Over 390 million vehicle related recalls have taken place between 1996
and present. This amounts to nearly 200 automobile related recalls annually.
These automobile related recalls included more than 60 million pieces
of equipment, 45 million tires, and 40 million child safety seats.
In 2009, Toyota was responsible for one of the largest automobile recalls
in history. The recall resulted from a defect that caused floor mats to
interfere with the gas pedal in some vehicles. The defect contributed
to over 2,000
motor vehicle accidents and resulted in 243 injuries and 16 fatalities.
The National Highway Traffic Safety Administration is charged with ordering
automobile and equipment recalls for safety defects.
National Traffic and Motor Vehicle Safety Act was enacted in 1966 to allow
the federal government to set safety standards for motor vehicles and
road traffic. The Act resulted in the establishment of what is now the
National Highway Traffic Safety Administration (NHTSA). The Administration’s
authority includes requiring manufacturers to recall their automobiles
and equipment including, brakes, tires, air bags, and child restraints
when they are found to have a safety defect or when they do not meet minimum
NHTSA investigates automobiles and equipment when consumer complaints and
other data suggest a possible safety defect.
NHTSA utilizes consumer complaints to help determine whether an automobile
or equipment has a safety defect that warrants initiating a recall. The
Administration encourages individuals who believe that their vehicle or
equipment has a safety defect to file a report. This may be done through
NHTSA’s telephone hotline, via website, or by mailing a letter.
The Administration reviews consumer complaints to determine whether an
investigation regarding a potential safety defect is warranted.
NHTSA can order automobile recalls, requiring manufacturers to notify consumers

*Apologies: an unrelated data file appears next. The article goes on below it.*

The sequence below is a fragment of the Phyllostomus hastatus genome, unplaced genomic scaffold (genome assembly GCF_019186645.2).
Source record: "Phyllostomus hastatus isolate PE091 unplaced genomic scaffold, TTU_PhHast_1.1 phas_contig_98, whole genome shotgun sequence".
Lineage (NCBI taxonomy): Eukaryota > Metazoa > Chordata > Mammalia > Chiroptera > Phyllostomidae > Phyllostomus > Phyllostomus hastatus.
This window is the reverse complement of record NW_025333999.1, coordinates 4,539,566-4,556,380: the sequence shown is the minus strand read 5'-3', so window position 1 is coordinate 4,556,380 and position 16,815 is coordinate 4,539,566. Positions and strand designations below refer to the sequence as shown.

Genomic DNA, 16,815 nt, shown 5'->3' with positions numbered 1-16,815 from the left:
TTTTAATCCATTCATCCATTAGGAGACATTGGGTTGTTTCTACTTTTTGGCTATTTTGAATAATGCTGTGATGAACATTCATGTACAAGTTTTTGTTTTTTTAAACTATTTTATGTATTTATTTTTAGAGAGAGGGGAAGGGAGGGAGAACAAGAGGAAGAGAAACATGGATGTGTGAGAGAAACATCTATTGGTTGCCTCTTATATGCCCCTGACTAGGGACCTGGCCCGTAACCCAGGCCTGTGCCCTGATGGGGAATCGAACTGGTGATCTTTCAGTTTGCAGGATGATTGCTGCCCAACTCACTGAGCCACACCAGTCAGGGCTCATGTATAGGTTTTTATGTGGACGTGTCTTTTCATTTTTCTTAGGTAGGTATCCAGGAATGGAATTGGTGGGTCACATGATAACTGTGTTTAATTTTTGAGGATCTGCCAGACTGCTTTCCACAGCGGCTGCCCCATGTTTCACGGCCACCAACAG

and to repair, replace, or refund the defective product.
If NHTSA believes that an automobile or equipment has a
safety defect, they may order the manufacturer to recall the product. The manufacturer
can challenge the Administration’s findings in federal court. In
addition, if the manufacturer fails to comply with the Administration’s
order, the Administration can request that the court compel them to do
so. In some cases, the manufacturer will voluntarily recall the vehicle
Once a vehicle or equipment is deemed to have a safety defect by the NHTSA,
the manufacturer is required to repair, replace, or refund the product.
In addition, they are required to notify consumers within a reasonable
period of time and to provide information which includes: the nature of
the safety defect, the associated risks and hazards as well as, when,
where, and how to repair, replace, or obtain a refund for the product.
Consumers of automobiles and equipment that have been deemed to have a
safety defect may also pursue legal remedies for injuries they sustained
as a result of the defect. If you have been injured as a result of a safety
defect in an automobile or equipment, you should contact an attorney immediately.